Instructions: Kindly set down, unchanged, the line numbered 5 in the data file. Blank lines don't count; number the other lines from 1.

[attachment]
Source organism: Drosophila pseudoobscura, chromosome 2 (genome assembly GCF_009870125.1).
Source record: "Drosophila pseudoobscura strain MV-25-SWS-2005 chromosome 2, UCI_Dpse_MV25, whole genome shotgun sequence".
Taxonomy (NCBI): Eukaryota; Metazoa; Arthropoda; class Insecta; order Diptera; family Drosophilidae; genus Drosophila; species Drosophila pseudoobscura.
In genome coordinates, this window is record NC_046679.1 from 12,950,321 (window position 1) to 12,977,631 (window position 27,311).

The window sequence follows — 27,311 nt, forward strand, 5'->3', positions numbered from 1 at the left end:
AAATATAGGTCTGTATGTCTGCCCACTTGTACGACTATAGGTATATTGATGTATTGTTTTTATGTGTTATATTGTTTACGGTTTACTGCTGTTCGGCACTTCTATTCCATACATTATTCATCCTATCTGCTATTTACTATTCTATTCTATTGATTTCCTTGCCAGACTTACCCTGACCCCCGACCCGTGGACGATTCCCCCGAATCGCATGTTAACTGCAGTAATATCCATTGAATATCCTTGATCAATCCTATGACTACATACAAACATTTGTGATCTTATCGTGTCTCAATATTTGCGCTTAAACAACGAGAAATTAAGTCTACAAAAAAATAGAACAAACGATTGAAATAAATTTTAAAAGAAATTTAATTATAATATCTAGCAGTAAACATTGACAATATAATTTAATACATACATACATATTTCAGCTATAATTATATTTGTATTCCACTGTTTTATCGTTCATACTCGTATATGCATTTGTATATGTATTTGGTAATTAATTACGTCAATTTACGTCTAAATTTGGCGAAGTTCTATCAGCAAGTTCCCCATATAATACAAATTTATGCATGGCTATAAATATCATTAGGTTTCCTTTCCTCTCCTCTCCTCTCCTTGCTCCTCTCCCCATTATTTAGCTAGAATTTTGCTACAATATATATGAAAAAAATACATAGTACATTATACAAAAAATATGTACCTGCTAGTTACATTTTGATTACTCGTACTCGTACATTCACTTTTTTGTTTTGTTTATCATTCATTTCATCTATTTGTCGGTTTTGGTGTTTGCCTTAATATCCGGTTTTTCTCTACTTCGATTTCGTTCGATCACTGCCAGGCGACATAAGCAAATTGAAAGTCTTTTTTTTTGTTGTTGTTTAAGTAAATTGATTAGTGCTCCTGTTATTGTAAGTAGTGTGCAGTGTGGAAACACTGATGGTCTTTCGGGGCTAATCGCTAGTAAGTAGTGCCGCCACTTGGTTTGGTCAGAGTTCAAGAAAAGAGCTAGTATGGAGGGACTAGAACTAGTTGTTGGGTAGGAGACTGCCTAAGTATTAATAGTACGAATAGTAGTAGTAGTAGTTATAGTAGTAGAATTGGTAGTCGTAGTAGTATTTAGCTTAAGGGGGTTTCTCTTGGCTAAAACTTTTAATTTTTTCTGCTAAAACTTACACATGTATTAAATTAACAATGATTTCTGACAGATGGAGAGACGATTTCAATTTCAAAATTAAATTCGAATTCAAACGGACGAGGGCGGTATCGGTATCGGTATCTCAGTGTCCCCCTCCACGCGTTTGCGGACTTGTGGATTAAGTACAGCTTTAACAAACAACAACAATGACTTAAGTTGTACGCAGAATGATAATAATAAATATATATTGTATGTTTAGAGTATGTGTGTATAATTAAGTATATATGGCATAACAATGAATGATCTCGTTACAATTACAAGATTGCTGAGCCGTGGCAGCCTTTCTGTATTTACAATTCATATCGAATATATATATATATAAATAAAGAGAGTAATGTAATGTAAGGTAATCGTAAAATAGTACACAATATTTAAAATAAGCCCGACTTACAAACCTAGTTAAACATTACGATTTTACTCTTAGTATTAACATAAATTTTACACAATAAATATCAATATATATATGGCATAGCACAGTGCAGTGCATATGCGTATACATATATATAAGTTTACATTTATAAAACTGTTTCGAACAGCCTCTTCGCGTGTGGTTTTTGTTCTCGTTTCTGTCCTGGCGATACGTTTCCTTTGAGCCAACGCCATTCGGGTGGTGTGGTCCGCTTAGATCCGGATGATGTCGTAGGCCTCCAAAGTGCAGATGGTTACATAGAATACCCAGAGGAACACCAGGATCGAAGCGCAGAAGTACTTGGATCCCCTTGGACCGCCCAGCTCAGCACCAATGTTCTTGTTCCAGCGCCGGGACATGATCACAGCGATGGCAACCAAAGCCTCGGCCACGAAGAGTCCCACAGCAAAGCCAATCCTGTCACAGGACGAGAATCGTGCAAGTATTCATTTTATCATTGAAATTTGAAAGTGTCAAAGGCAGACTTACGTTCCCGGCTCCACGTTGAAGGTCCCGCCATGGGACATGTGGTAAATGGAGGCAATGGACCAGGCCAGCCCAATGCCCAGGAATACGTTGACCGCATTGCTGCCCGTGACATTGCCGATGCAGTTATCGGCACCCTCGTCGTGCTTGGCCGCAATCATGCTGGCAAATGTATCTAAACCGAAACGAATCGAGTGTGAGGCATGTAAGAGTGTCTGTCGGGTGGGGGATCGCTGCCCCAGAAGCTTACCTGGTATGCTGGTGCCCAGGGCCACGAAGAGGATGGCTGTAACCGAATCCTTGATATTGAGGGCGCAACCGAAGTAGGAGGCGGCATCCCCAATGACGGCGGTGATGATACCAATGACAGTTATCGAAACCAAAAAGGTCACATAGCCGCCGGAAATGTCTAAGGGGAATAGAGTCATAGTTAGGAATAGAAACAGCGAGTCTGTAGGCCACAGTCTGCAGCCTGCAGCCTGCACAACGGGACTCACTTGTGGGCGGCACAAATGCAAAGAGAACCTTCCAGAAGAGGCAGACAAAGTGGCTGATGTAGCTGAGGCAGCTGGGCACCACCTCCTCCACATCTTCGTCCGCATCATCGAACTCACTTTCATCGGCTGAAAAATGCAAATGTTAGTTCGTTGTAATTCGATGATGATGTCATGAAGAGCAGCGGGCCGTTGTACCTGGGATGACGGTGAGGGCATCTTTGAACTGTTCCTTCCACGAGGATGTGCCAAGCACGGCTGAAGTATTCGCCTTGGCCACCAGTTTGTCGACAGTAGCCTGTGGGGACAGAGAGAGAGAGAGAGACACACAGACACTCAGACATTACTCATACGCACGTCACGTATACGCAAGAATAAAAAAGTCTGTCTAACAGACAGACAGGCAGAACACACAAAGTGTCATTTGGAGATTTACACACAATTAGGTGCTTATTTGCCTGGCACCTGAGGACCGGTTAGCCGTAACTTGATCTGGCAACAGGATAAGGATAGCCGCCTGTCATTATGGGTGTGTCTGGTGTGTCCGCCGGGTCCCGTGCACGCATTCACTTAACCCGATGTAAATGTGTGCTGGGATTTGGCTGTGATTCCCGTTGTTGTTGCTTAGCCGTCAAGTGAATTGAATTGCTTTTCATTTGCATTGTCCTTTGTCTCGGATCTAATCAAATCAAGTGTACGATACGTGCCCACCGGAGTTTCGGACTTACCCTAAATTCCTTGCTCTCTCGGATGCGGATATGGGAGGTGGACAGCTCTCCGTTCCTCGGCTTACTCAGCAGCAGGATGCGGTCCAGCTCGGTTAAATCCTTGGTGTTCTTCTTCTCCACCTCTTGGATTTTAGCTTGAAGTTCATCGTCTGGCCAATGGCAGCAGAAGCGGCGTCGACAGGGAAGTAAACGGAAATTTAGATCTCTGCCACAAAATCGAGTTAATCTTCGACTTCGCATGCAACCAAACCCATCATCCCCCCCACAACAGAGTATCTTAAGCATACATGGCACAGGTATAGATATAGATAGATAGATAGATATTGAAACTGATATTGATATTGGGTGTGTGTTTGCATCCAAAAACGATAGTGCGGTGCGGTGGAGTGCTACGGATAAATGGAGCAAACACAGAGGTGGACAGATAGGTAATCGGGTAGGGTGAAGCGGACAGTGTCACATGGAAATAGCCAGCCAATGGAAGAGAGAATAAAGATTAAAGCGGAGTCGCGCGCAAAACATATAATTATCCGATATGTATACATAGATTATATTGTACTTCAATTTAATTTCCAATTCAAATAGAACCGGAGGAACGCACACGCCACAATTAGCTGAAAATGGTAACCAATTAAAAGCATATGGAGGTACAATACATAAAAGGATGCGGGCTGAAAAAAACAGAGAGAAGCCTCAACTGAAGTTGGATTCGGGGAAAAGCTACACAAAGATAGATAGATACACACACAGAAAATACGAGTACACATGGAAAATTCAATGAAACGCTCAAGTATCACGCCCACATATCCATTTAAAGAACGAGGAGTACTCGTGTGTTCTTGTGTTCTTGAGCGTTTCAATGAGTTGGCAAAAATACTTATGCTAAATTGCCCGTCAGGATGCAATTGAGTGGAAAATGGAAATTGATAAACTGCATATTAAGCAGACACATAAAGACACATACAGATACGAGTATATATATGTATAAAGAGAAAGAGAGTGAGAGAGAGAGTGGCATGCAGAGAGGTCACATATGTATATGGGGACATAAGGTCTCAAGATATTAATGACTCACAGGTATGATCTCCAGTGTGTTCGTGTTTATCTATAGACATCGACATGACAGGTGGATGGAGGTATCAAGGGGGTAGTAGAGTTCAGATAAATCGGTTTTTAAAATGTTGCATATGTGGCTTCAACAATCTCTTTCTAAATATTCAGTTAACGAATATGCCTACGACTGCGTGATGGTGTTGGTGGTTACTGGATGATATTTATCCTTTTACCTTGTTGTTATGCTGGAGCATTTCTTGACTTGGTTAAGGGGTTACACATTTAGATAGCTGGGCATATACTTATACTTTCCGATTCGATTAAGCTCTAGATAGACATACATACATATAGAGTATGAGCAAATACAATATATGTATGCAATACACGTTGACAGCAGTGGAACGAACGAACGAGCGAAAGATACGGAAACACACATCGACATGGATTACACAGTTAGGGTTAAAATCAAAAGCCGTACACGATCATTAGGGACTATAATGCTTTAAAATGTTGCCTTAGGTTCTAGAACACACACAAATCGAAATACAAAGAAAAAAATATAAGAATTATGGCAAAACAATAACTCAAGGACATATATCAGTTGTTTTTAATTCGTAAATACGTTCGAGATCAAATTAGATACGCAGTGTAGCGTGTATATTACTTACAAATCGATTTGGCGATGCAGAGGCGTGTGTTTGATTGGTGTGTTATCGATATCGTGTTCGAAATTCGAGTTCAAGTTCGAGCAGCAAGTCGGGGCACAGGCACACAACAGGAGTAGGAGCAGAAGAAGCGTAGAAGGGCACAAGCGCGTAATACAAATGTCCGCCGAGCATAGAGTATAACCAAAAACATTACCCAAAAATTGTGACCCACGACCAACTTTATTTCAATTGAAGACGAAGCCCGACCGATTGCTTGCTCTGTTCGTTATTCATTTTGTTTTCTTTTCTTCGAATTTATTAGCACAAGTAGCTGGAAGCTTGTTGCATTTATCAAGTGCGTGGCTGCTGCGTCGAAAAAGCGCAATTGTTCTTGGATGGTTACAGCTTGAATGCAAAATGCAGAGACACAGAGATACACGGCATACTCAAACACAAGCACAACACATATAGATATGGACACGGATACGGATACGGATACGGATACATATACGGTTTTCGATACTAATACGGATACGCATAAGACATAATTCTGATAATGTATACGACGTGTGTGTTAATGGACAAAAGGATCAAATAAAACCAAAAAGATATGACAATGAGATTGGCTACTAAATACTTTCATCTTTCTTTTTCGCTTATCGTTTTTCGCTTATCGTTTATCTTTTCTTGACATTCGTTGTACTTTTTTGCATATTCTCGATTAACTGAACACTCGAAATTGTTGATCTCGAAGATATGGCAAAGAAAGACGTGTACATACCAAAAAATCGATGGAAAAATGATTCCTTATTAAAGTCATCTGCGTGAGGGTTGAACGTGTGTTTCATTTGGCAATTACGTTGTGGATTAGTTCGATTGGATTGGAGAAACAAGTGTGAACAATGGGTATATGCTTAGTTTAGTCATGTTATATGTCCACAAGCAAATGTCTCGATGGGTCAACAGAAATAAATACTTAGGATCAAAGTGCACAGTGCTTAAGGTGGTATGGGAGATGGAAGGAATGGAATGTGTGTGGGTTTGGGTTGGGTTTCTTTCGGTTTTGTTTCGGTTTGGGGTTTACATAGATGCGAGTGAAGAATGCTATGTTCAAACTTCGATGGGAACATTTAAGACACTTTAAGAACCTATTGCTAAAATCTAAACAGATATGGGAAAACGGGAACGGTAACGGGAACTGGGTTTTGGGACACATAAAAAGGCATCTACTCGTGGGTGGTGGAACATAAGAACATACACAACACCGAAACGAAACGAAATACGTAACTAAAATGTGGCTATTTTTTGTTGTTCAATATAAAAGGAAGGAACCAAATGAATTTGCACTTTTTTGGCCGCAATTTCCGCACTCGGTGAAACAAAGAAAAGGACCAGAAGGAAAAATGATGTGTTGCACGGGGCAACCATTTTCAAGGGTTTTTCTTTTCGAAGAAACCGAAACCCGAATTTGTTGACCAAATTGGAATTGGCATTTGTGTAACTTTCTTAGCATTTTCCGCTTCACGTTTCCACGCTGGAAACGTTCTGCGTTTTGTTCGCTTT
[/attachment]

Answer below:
The window sequence follows — 27,311 nt, forward strand, 5'->3', positions numbered from 1 at the left end: